Open Access Original Research Article

Comparative Effect of Organic and Inorganic Manure on the Growth of Maize (Zea mays) in Makurdi, Benue State, Nigeria

J. O. Obute, V. O. Okpe, O. Aondo Terkaa

Asian Journal of Research in Botany, Page 1-12

Maize is an important cereal crop that is not only rich in carbohydrate but also a potential source of protein and essential minerals. Comparative effect of organic and inorganic manure on the growth of maize (Zea mays) was investigated in this study using two varieties of maize namely: SAMMAZ 52 and TZEE 2009. Soil samples were collected from the bank of river Benue, Makurdi and were mixed with the various manure and taken to the Department of Agronomy, Federal University of Agriculture, Makurdi for analysis. A 2x4 factorial scheme fitted into a completely randomized design with three replicates was adopted for the study in which twenty four pots were filled with about 14 kg of soil of uniform properties. Six of the pots were mixed with 1.5 kg of poultry droppings, six with 1.5 kg NPK fertilizer s and six with 1.5 kg goat dung leaving six pots free of organic or inorganic fertilizers. The setup was left for two weeks before planting. The hybrid seeds were sown into each of the soil and Agronomic data were collected weekly up to a period of 10weeks. Investigation showed that poultry droppings had better results in terms of pH, organic matter, nitrogen, phosphorous and exchangeable cation. Organic fertilizers also produced significantly higher yields than the inorganic fertilizer especially with poultry droppings treated soils in all parameters including plant height, number of leaves and leaf area; SAMMAZ 52 having significantly higher yields than TZEE 2009. ??It was concluded that organic fertilizer improves the chemical and physiochemical properties of the soil thereby increasing the growth of maize; the use of poultry droppings as an organic manure having a more significant effect in enhancing growth than inorganic manure. It is recommended that organic fertilizers be adopted by farmers as a potent alternative to inorganic fertilizers in promoting growth in maize plant and other cereals.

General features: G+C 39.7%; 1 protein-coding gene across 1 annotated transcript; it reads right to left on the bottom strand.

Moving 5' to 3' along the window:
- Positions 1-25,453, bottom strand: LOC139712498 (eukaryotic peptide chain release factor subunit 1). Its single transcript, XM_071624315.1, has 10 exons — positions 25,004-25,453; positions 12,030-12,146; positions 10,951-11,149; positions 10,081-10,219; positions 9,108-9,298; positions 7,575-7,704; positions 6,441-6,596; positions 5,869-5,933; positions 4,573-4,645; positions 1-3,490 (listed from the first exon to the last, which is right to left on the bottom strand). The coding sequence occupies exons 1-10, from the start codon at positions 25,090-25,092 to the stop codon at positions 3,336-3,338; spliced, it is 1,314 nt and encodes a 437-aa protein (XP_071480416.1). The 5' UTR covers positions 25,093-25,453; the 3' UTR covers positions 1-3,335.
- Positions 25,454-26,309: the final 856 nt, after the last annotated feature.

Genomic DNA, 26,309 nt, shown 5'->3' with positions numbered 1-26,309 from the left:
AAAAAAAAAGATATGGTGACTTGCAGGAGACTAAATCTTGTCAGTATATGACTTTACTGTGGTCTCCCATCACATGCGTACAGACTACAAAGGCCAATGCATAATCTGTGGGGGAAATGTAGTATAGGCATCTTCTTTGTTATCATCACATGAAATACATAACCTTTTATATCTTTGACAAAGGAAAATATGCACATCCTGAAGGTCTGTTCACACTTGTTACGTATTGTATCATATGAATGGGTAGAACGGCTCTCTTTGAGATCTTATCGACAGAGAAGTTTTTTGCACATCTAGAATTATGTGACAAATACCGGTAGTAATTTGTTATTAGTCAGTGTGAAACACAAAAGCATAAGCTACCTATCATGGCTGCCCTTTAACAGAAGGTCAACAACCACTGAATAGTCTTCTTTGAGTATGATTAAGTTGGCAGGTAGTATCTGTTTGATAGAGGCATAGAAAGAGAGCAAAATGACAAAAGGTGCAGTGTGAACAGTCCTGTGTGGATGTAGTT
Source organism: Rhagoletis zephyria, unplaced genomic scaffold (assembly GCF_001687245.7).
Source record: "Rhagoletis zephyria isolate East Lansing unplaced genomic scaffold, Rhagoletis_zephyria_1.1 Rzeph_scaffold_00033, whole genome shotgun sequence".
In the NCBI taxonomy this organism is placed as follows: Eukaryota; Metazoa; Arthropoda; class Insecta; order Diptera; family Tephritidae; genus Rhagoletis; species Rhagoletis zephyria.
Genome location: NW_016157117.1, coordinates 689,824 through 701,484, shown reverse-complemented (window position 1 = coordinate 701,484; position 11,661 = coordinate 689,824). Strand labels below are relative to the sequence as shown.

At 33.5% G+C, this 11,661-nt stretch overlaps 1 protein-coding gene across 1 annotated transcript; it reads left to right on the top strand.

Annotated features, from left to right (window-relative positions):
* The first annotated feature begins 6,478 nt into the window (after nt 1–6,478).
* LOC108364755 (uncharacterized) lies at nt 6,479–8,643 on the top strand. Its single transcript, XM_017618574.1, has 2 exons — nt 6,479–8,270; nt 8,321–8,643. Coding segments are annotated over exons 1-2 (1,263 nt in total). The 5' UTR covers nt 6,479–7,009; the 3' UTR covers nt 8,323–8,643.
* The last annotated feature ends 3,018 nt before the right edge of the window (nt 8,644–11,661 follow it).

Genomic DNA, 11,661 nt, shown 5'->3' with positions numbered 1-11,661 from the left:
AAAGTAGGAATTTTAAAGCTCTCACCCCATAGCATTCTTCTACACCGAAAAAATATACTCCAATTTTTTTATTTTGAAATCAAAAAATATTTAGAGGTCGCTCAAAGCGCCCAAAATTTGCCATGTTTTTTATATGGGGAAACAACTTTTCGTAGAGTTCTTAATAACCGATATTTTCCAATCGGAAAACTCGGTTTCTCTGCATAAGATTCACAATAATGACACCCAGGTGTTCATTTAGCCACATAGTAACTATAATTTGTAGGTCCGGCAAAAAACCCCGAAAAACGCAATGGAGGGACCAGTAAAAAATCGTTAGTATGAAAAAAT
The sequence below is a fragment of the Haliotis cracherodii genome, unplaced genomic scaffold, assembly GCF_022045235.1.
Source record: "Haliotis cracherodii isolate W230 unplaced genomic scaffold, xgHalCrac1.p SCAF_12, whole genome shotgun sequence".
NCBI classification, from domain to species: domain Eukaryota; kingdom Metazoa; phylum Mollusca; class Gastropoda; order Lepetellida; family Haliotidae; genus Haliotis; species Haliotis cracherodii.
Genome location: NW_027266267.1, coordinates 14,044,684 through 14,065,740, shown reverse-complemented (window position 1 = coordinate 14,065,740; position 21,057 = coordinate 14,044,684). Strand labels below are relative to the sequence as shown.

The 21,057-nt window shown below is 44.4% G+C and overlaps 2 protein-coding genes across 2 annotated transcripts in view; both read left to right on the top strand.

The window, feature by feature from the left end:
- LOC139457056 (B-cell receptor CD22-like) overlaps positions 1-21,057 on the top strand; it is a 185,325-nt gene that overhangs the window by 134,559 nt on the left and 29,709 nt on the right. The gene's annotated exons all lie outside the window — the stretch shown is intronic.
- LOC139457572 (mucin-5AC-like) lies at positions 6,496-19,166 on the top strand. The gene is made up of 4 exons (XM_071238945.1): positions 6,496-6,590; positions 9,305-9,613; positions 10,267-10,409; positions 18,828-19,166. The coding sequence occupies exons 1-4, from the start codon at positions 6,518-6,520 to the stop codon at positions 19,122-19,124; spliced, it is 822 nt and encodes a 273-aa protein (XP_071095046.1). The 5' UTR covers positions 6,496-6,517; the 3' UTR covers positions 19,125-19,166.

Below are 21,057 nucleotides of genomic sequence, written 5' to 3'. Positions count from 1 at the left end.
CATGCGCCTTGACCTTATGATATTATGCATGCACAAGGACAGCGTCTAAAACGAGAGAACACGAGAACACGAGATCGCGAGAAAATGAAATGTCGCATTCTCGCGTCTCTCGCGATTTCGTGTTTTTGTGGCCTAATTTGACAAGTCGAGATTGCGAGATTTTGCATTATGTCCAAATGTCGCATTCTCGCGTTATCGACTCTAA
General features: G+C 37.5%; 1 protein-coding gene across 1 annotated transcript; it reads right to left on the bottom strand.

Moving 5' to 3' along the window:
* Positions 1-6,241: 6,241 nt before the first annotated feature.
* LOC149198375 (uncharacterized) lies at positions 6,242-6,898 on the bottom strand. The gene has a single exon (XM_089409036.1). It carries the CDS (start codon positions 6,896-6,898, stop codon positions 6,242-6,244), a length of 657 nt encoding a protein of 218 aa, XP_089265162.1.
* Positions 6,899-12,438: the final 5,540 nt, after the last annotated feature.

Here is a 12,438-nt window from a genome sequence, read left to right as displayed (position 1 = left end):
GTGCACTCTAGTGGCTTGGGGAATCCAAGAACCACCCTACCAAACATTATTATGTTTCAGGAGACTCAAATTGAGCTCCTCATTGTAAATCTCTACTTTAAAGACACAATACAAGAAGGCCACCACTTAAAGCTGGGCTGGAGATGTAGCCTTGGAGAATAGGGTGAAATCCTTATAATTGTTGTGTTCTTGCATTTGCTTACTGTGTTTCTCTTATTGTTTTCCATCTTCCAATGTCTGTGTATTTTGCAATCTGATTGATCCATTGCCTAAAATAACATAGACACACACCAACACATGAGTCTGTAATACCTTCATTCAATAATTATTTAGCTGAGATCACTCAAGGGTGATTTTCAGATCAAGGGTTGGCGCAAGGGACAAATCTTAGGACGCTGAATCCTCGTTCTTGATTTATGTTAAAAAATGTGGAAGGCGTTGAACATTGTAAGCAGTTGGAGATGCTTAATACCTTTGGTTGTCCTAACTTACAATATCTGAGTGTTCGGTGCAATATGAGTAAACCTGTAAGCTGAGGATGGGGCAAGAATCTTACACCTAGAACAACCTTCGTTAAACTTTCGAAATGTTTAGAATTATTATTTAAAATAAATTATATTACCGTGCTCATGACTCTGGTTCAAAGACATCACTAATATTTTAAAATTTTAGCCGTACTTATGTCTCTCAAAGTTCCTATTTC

Open Access Original Research Article

The Maloideae (Rosaceae) Structural and Functional Features Determining Passive Immunity to Mycosis

Tamara Kh. Kumachova, Olga O. Beloshapkina, Alexander S. Voronkov

Asian Journal of Research in Botany, Page 1-13

The defeat of the fruits of fungal diseases is currently an important issue of plant science and is also of great economic importance. With the help of microscopic methods the leaves and fruits surface tissues of plants of four genera of the Maloideae subfamily were screened: Malus Mill., Pyrus L., Cydonia Mill., Mespilus L. and attempts were made to explain the dependence of mycosis damage on microstructural features. The species composition of fungi that cause damage to the Maloideae leaves and fruits in the Russia southern regions is analyzed. It is established that among pathogens with different types of parasitism there are common excitants, as well as highly specialized responses as on Mespilus germanica. Higher resistance to the complex of fungal diseases, in comparison with apple and pear, was found in quince and medlar. This stability at the initial stage of the pathological process is associated with structural features such as micromorphology of the fruits and stomata cuticle in the abaxial epidermis of leaves. The leaves stomatal openings of medlar are narrow with raised outgrowths, on the surface of the fruit – the layered structure of the cuticular layer. Quince has a continuous cuticular cover. Compared with Malus and Pyrus, Cydonia and Mespilus also have a large (30 % or more) polyphenol content in the pericarp of outer layer cells. In addition to the general specific differences in the microstructure of the integumentary tissues and the content of polyphenols affecting the resistance to pathogens at the stage of their penetration, general patterns of leaf surface formation, such as hypostomacy, anomocytic stomata, folded microrelief of the cuticular surface, and the presence of single and multicellular trichomes are noted. Epidermal cells from the 4 genera examined contained most of the condensed polyphenols compared to the hypodermal cells.